It wasn’t always that way. “This had been a tiny little gardener’s cottage,” says Gerry. “So my mother started building here, and then we’ve done a lot subsequently.” What’s now the library was part of the original late-18th-century cottage. “Mother put in the Dutch tile around the fireplace,” he says, indicating the whimsical blue-on-white images of windmills and boats adorning the hearth. The deep red walls and contrasting creamy-white, book-lined built-ins are the current owners’ contribution.
The entrance, papered in a faded-carmine color and gleaming in the sunshine from a broad window facing the front door, has seen big changes since Anne Emmet’s time, as well. “We wanted to open it all up and get a lot more light in here, so we took the wall out [and a maid’s pantry] and put that big window in.” It looks out onto a little fountain anchoring a semi-circular garden just outside—which the Emmets also put in. Inside, the effect is both airy and warm.
“We did the same thing to the kitchen, which had been a rabbit warren of little rooms,” Gerry remembers. That was six or seven years ago. Now, sleek cabinetry and appliances complement the tomato red center island that anchors the room. More windows bring the outside in, there and in the breakfast nook. Beyond the kitchen, near a little bedroom, they built on and expanded a porch into could be a little in-law suite.
The dining room has a view, as well—perhaps the most expansive of all. But it’s not through windows; it’s on all four walls, a mural painted by Anne Emmet’s good friend from New York, muralist Olin Dows. “He came down here and did this panorama of the entire property,” says Gerry, pointing to various spots on the property drawn by Dows. “There’s the big house, the fields ... it’s all a very fanciful rendering of the property.” Indeed, there’s a strong whiff of Dr. Seuss, particularly in the trees, bright with pinks, yellows, blues and greens. “This is the farm, this is the pond down here, and there’s the house.” A closer look shows animals all around, squirrels, groundhogs, geese, even a pair of llamas shaking hands. “My mother was a big animal nut,” Gerry says, “and she had a menagerie of llamas and sheep and you name it.” The mural is one thing that’s hard for them to leave. “Unfortunately, it doesn’t travel,” Gerry laments.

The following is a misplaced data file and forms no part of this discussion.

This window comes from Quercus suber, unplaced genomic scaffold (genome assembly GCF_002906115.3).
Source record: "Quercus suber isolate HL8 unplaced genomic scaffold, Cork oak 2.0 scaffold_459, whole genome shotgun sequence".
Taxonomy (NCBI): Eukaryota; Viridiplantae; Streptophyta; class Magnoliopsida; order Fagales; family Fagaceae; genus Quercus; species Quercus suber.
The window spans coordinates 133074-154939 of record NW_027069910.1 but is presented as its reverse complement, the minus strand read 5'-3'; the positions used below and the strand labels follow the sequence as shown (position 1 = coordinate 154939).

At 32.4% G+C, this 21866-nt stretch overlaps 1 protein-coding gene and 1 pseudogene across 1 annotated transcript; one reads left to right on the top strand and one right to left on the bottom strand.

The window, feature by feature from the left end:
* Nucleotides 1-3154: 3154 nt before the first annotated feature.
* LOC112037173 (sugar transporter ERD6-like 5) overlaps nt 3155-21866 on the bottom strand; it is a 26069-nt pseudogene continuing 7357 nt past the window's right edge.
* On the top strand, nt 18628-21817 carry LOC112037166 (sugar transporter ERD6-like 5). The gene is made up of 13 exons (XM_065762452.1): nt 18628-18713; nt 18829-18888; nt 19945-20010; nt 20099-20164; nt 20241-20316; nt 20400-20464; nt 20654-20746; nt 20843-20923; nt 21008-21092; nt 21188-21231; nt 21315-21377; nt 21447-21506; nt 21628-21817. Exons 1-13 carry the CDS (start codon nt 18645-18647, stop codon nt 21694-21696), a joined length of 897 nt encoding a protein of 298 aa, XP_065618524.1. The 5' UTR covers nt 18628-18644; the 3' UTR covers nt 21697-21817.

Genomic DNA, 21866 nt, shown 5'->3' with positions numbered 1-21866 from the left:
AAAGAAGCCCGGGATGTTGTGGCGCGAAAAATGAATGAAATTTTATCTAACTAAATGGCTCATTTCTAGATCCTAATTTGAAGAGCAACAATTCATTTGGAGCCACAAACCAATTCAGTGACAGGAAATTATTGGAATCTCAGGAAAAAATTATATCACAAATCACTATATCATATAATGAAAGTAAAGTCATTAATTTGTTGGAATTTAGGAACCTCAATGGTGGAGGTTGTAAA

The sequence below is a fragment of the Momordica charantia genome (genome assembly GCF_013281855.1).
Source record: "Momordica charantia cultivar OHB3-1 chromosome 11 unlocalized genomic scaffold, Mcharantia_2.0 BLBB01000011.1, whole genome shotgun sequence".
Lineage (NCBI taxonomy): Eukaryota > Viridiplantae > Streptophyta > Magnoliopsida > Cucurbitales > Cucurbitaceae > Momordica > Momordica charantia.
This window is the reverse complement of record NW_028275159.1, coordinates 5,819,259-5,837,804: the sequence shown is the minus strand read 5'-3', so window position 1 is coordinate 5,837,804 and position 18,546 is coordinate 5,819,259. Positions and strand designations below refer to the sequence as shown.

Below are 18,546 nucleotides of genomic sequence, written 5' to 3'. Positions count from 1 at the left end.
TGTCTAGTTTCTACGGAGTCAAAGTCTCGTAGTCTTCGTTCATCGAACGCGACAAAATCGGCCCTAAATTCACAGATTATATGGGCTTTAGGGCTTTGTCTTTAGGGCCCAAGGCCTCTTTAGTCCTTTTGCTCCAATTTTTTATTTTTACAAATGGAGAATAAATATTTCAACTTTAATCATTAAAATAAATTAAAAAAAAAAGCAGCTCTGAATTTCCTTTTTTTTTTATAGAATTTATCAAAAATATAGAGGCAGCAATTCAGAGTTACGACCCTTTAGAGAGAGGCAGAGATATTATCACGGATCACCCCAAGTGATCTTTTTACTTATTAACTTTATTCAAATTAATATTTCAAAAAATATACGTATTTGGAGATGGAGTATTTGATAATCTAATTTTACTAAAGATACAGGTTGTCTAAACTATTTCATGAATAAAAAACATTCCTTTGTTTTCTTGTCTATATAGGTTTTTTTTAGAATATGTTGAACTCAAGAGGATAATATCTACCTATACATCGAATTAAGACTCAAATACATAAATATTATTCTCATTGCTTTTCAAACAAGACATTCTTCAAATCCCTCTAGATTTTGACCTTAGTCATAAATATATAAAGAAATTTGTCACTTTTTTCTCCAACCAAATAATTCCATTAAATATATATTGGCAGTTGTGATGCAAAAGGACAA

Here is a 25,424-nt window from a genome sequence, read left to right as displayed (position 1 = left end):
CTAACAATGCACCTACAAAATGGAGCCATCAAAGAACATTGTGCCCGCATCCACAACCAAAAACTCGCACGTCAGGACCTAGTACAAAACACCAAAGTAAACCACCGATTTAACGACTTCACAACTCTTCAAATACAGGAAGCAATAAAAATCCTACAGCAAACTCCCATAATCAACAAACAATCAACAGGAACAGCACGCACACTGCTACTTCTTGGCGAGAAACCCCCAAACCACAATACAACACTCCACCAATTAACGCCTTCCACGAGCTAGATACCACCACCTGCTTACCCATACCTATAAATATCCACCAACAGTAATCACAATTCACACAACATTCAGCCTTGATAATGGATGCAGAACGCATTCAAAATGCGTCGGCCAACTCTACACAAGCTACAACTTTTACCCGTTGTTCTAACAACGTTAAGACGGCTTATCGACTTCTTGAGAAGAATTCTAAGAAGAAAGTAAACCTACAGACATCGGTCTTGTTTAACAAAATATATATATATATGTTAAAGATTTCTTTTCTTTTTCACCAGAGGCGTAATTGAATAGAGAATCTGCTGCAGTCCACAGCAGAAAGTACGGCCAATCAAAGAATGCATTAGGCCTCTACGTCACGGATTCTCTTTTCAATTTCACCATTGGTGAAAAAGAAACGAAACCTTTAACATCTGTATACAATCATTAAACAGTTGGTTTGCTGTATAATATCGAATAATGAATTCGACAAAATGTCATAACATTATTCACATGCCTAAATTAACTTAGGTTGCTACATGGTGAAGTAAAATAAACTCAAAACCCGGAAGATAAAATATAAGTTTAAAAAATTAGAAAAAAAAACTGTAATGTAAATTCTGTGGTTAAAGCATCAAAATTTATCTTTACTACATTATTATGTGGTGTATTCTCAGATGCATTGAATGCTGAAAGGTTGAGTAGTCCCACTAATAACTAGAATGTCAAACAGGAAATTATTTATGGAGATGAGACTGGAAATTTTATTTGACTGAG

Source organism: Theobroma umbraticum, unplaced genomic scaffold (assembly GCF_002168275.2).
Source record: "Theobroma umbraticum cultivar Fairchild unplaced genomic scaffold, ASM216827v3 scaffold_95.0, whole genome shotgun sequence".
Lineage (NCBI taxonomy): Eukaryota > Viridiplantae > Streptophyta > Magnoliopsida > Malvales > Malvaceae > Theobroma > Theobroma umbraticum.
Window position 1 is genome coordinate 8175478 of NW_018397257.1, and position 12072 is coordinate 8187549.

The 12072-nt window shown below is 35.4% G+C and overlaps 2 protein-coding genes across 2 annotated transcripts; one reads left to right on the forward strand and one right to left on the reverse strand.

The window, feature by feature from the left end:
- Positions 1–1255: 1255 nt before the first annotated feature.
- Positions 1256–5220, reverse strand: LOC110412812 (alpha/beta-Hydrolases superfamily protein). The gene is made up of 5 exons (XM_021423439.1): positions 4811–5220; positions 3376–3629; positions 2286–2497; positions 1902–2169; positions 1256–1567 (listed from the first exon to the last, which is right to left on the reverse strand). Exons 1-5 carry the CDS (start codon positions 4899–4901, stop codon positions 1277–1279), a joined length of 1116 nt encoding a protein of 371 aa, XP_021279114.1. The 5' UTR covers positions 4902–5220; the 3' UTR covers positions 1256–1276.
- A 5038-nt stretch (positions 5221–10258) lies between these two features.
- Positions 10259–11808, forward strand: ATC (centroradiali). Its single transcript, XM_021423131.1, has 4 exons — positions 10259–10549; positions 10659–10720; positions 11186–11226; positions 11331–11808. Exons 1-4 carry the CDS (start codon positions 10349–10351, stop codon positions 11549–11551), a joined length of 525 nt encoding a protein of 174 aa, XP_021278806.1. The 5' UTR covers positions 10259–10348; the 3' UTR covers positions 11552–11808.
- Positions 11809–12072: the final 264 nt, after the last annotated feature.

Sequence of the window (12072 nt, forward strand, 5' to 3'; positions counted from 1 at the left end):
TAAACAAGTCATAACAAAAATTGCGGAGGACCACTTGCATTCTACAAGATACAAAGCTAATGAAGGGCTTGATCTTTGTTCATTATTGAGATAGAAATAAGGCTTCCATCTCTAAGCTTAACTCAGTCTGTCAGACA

The living room doesn’t give him nearly as much to say: “The living room is a living room.” Still, the impression of light and comfort, simply done, carries through.
Upstairs, the Emmets converted two bedrooms and a bath into a more generous master suite (with impressive closet space), with a luxurious bathroom that boasts two sinks, a tub, a sauna and ample room for lounging. A funny little hallway leads to two more comfortable, sunny bedrooms and another bathroom, beyond which is what used to be the servants’ wing—“a narrow hallway and three tiny little chopped-up bedrooms,” Gerry says. “So we just opened all of that up.” The result is another well-appointed bedroom. Did the kids enjoy all the nooks and crannies? He chuckles. “I think my daughter enjoyed it more once it got like this.”
The Emmets did as much outside the house as inside, adding the swimming pool and one of the two ponds. Thankfully, geese and ducks prefer the ponds and have no interest in the pool, which he says gets a lot of use during the summer (and then some—it’s heated). “We have a giant blue heron that shows up periodically,” he adds. There were koi, until the “bloody snapping turtle” got them.
Not only have the Emmets enjoyed the immediate surroundings of their home, but they’ve also covered many miles on the walking trails around the property, up into the woods, through the fields—and especially up around the main house, where Edith Eustis’ spectacular four-acre garden has been lovingly maintained. The frequent weddings up at Oatlands afford them free entertainment during the warm months, says Gerry. “They usually have a big tent outside the house. And we’ll often wander up there on a Saturday night and listen to music—and snoop.” He laughs.
Of course it’ll be hard to leave, although Oatlands itself will always be a connection—he’s on the board there. “I will feel remorse as I drive by and see this place, which we really created, and know that it’s no longer ours,” he says. “But there’s a time for everything.”